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DNA Computing [electronic resource] :13th International Meeting on DNA Computing, DNA13, Memphis, TN, USA, June 4-8, 2007, Revised Selected Papers /

Contributor(s): Garzon, Max H [editor.] | Yan, Hao [editor.] | SpringerLink (Online service).
Material type: materialTypeLabelBookSeries: Lecture Notes in Computer Science: 4848Publisher: Berlin, Heidelberg : Springer Berlin Heidelberg, 2008.Description: XI, 292 p. online resource.Content type: text Media type: computer Carrier type: online resourceISBN: 9783540779629.Subject(s): Computer science | Computers | Algorithms | Artificial intelligence | Bioinformatics | Computer Science | Computation by Abstract Devices | Algorithm Analysis and Problem Complexity | Computational Biology/Bioinformatics | Artificial Intelligence (incl. Robotics)Online resources: Click here to access online
Contents:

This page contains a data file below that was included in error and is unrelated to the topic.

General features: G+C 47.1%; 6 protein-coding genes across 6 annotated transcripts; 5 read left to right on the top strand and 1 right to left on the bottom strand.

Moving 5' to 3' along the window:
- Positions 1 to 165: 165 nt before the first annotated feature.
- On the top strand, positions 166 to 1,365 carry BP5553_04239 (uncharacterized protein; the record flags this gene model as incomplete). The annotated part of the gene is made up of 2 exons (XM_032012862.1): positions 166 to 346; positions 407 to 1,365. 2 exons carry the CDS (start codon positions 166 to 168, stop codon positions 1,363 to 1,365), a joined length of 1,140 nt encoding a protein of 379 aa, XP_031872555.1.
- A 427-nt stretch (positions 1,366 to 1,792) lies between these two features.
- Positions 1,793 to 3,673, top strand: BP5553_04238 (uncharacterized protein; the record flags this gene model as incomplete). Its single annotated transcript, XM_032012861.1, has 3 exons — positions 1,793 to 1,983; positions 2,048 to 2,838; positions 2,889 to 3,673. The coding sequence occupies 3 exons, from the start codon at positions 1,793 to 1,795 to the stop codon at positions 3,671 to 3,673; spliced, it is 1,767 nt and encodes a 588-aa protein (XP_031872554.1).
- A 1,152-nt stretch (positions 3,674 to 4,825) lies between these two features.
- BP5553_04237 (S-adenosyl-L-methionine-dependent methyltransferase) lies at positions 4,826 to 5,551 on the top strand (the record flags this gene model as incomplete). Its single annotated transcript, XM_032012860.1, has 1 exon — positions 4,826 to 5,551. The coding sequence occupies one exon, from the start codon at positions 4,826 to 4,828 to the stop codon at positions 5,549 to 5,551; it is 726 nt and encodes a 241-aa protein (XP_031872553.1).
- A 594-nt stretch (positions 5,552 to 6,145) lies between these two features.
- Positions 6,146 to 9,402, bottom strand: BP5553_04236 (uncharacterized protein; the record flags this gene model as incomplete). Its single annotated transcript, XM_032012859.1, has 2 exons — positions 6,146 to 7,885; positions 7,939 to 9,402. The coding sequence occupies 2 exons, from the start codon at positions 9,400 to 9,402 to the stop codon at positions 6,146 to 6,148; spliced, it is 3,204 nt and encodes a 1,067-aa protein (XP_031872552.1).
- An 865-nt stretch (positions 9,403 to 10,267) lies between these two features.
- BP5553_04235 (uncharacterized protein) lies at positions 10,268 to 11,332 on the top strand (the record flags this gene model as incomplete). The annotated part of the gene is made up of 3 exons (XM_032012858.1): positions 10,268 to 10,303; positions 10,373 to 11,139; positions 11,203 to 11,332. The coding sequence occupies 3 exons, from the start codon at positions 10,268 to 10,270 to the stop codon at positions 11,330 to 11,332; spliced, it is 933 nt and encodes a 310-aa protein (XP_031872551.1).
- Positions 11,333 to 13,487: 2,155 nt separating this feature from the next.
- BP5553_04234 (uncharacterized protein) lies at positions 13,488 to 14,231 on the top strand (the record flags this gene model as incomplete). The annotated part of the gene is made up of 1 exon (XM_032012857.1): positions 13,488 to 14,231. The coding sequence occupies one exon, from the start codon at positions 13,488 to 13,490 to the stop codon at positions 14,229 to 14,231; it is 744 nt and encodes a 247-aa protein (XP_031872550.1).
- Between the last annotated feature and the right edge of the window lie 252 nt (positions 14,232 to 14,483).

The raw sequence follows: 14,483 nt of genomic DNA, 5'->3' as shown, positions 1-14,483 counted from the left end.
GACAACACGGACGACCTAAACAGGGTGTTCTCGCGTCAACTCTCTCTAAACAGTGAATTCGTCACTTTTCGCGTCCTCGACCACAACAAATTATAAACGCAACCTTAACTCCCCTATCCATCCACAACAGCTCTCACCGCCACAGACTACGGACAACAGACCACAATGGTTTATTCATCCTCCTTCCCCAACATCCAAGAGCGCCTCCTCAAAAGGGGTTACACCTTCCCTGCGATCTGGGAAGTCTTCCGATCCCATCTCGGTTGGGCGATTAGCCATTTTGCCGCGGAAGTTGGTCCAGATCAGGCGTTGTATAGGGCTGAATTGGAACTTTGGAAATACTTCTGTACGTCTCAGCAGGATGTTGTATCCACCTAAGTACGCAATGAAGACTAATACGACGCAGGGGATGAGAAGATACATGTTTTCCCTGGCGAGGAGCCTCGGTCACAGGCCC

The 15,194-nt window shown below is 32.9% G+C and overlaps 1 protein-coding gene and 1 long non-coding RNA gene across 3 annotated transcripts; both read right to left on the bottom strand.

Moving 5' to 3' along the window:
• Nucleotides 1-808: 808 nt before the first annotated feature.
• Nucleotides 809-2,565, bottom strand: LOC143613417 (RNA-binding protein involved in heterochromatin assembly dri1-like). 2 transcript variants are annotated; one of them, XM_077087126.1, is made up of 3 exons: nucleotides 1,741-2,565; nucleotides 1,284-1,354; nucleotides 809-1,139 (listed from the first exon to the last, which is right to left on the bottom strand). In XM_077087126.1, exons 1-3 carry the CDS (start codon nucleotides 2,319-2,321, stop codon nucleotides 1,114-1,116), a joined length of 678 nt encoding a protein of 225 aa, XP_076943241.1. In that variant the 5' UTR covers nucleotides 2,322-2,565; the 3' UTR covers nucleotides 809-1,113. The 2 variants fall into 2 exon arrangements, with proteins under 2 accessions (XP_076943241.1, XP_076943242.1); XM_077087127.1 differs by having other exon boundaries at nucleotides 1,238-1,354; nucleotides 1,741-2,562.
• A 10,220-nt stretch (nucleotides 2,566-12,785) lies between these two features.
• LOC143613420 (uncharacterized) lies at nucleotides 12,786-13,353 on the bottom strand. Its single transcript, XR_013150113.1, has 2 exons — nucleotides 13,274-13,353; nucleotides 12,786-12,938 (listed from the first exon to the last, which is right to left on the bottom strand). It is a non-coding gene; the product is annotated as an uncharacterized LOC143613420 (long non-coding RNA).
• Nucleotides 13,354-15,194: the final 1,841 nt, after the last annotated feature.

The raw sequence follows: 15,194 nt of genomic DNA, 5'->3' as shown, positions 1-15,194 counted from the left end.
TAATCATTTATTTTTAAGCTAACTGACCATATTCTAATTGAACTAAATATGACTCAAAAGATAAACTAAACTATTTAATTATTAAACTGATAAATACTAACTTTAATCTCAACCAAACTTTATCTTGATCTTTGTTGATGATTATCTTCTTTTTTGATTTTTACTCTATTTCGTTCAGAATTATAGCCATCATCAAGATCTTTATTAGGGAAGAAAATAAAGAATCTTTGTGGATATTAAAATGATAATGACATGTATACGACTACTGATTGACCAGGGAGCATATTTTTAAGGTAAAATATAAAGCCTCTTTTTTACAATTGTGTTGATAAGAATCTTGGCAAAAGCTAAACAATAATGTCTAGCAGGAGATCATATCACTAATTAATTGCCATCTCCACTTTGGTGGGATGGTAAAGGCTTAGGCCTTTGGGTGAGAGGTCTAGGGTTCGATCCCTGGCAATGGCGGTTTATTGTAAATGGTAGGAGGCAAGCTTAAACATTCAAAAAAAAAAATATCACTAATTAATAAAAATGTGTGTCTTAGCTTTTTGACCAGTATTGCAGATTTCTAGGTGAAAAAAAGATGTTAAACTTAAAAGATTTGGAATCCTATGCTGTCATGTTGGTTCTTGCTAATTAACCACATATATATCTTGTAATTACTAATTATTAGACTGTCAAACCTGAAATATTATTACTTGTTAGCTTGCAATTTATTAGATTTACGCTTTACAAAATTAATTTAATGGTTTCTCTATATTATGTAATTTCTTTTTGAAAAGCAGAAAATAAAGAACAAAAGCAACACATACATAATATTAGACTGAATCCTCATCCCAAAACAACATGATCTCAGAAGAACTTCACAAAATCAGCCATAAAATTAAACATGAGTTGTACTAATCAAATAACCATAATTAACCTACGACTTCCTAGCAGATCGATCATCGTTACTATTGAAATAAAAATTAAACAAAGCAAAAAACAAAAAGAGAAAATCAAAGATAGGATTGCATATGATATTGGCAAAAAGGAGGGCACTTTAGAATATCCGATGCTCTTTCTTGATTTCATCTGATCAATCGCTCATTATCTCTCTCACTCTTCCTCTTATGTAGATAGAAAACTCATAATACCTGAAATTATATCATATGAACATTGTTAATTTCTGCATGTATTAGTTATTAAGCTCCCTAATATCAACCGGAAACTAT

Self-assembly -- Staged Self-assembly: Nanomanufacture of Arbitrary Shapes with O(1) Glues -- Activatable Tiles: Compact, Robust Programmable Assembly and Other Applications -- Constant-Size Tileset for Solving an NP-Complete Problem in Nondeterministic Linear Time -- Solutions to Computational Problems Through Gene Assembly -- Biomolecular Machines and Automata -- Toward Minimum Size Self-Assembled Counters -- A Realization of DNA Molecular Machine That Walks Autonomously by Using a Restriction Enzyme -- Autonomous Programmable Nanorobotic Devices Using DNAzymes -- Multi-fueled Approach to DNA Nano-Robotics -- Experimental Validation of the Transcription-Based Diagnostic Automata with Quantitative Control by Programmed Molecules -- DNA Memory with 16.8M Addresses -- Codes for DNA Memories and Computing -- Combining Randomness and a High-Capacity DNA Memory -- Design of Code Words for DNA Computers and Nanostructures with Consideration of Hybridization Kinetics -- Dynamic Neighborhood Searches for Thermodynamically Designing DNA Sequence -- Sequence Design Support System for 4 × 4 DNA Tiles -- DNA Codes Based on Stem Similarities Between DNA Sequences -- Novel Techniques for DNA Computing in vitro -- Heuristic Solution to a 10-City Asymmetric Traveling Salesman Problem Using Probabilistic DNA Computing -- An Approach for Using Modified Nucleotides in Aqueous DNA Computing -- Modeling Non-specific Binding in Gel-Based DNA Computers -- Stepwise Assembly of DNA Tile on Surfaces -- An Interface for a Computing Model Using Methylation to Allow Precise Population Control by Quantitative Monitoring -- Novel Techniques for DNA Computing in silico -- Hardware Acceleration for Thermodynamic Constrained DNA Code Generation -- Hardware and Software Architecture for Implementing Membrane Systems: A Case of Study to Transition P Systems -- Towards a Robust Biocomputing Solution of Intractable Problems -- Discrete Simulations of Biochemical Dynamics -- DNA Splicing Systems -- Models and Languages -- Asynchronous Spiking Neural P Systems: Decidability and Undecidability -- On 5??3? Sensing Watson-Crick Finite Automata -- Equivalence in Template-Guided Recombination -- Watson-Crick Conjugate and Commutative Words -- DNA Coding Using the Subword Closure Operation.